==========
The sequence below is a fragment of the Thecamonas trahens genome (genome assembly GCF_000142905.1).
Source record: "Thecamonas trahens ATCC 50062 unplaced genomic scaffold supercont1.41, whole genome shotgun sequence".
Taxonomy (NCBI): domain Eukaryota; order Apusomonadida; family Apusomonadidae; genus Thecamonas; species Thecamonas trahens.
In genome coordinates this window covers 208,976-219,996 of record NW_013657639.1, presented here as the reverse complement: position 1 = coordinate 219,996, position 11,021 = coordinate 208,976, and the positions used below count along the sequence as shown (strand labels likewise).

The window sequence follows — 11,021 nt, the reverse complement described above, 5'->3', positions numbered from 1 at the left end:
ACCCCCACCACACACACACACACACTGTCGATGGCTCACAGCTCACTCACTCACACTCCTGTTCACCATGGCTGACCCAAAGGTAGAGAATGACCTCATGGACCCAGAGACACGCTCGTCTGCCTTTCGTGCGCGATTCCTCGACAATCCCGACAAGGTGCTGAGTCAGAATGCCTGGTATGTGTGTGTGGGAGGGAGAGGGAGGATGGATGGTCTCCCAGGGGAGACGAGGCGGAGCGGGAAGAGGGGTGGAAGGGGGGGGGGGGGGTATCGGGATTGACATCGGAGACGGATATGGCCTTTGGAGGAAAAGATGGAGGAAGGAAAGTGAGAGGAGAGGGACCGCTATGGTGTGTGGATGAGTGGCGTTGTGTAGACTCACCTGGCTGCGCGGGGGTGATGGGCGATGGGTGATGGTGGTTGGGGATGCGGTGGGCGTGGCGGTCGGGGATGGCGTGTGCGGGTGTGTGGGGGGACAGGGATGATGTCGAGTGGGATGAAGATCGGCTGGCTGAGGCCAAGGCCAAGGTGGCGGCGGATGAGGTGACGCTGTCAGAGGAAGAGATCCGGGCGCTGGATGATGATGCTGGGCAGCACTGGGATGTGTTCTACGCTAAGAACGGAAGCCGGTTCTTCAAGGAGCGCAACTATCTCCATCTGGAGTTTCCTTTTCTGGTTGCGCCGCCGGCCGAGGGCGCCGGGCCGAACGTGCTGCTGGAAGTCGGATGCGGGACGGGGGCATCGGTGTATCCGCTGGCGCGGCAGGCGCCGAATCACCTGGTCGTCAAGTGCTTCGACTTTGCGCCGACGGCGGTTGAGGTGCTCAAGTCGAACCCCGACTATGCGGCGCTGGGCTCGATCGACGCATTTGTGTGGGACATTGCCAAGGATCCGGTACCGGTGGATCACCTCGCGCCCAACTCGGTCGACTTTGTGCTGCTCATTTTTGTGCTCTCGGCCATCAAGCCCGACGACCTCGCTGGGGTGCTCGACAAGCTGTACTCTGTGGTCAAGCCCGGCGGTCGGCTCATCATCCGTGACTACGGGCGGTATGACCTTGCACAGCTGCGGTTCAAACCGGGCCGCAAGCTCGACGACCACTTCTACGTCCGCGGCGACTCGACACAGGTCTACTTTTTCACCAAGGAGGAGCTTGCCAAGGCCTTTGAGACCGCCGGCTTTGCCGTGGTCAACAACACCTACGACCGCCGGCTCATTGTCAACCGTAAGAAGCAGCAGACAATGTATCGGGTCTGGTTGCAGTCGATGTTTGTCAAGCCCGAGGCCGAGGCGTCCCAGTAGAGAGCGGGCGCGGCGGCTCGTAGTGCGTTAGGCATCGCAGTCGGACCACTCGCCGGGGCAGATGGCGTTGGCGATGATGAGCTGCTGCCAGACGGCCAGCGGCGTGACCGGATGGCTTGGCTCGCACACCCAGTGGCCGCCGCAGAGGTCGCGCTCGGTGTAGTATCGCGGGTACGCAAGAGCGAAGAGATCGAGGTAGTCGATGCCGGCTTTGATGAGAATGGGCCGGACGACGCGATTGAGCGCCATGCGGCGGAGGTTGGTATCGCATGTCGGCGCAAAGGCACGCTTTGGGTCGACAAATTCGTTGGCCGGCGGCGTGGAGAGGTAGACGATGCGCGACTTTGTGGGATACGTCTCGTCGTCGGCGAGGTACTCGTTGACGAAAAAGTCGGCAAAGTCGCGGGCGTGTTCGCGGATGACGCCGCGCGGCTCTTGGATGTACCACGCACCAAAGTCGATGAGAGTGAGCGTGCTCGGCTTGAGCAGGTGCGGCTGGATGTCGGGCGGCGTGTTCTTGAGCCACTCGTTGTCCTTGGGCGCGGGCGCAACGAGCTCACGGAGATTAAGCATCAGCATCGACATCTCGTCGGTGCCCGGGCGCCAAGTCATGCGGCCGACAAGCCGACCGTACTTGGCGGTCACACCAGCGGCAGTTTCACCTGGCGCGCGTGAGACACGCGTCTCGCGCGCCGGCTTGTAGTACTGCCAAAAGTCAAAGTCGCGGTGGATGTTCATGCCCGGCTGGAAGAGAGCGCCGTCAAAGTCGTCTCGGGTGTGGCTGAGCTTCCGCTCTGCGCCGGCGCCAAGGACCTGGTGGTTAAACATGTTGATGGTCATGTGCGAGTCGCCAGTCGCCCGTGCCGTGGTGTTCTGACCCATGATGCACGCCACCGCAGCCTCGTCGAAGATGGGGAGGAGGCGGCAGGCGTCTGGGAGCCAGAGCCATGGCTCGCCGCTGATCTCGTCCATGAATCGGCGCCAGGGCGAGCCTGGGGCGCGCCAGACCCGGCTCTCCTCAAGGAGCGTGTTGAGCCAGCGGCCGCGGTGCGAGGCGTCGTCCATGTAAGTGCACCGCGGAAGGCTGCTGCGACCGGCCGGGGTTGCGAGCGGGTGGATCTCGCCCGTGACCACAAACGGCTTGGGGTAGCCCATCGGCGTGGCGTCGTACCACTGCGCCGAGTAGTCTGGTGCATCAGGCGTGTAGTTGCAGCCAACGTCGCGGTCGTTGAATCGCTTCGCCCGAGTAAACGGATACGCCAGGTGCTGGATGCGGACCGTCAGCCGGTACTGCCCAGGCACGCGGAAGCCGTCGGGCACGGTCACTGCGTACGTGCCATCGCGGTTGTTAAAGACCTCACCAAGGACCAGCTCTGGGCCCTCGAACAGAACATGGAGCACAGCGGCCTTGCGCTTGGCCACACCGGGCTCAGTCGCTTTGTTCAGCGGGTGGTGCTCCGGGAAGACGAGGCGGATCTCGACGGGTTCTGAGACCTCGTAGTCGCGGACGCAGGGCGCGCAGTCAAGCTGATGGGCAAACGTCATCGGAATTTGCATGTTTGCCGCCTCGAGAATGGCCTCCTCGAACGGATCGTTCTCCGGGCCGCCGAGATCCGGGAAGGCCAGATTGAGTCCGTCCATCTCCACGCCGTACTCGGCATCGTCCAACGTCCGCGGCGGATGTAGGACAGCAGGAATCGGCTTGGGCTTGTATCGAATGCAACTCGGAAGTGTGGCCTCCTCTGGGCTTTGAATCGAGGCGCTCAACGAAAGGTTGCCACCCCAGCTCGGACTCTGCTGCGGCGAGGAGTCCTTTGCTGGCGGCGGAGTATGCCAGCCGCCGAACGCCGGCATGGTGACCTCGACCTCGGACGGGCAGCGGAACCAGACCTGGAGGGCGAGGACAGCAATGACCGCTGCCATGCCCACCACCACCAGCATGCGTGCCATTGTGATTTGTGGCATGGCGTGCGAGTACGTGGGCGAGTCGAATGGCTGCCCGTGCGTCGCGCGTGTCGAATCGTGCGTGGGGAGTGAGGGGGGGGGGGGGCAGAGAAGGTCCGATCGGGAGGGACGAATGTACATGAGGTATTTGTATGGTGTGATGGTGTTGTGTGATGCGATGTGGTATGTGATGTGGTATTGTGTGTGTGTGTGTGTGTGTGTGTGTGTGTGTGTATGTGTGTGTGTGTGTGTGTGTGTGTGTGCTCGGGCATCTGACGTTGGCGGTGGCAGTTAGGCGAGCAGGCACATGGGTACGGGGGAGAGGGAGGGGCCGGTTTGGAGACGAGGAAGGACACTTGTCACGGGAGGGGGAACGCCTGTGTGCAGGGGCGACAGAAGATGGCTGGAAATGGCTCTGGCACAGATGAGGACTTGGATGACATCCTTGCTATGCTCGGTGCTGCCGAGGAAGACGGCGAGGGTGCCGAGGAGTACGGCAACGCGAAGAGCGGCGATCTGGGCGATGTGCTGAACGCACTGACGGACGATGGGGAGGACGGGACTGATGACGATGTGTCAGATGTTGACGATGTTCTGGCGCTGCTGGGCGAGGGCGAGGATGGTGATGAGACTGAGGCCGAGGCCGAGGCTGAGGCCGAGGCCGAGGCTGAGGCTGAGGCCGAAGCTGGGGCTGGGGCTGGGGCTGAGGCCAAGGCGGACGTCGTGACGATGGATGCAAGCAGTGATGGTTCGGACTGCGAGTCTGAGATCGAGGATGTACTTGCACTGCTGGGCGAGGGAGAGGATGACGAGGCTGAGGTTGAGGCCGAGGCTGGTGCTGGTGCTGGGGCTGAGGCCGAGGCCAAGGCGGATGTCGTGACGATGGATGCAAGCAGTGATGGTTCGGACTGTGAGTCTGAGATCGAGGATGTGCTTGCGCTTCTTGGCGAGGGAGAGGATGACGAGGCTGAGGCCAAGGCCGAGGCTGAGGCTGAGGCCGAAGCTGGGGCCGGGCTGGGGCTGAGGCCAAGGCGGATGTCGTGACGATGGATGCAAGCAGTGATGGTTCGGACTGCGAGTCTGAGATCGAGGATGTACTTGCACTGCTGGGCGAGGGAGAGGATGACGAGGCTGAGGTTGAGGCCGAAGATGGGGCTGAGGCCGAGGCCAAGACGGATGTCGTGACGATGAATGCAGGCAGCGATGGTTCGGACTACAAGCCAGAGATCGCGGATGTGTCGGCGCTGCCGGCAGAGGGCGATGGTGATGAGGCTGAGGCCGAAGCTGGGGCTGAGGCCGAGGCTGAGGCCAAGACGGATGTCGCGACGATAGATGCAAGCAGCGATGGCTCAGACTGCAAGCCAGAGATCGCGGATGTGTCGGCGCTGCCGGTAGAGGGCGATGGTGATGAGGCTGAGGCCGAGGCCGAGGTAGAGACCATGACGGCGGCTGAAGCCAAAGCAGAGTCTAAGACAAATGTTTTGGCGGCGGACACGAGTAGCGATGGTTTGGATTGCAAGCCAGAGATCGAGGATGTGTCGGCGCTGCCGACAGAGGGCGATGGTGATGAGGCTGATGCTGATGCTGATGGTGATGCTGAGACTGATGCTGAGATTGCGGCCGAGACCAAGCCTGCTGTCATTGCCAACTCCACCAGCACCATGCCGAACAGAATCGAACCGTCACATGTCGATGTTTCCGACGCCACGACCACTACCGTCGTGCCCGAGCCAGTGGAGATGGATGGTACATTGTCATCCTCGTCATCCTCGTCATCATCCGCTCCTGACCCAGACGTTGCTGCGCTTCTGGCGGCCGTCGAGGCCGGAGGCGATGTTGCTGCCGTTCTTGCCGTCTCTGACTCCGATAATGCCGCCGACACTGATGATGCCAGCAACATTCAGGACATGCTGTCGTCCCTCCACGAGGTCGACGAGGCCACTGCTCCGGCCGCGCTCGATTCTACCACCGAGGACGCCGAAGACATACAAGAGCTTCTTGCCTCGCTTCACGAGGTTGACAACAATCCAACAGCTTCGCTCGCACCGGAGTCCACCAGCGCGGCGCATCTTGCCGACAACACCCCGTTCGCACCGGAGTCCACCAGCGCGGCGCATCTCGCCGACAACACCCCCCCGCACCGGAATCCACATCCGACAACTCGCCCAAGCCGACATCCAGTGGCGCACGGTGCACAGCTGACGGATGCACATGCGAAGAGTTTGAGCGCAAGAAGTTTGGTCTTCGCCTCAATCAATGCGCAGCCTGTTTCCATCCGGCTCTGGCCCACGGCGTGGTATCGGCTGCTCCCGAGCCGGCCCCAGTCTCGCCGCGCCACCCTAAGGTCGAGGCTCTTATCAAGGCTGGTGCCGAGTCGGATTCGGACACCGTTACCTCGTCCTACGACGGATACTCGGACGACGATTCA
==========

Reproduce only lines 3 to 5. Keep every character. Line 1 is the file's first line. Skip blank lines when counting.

Taxonomy (NCBI): domain Eukaryota; order Apusomonadida; family Apusomonadidae; genus Thecamonas; species Thecamonas trahens.
In genome coordinates this window covers 208,976-219,996 of record NW_013657639.1, presented here as the reverse complement: position 1 = coordinate 219,996, position 11,021 = coordinate 208,976, and the positions used below count along the sequence as shown (strand labels likewise).

The window sequence follows — 11,021 nt, the reverse complement described above, 5'->3', positions numbered from 1 at the left end: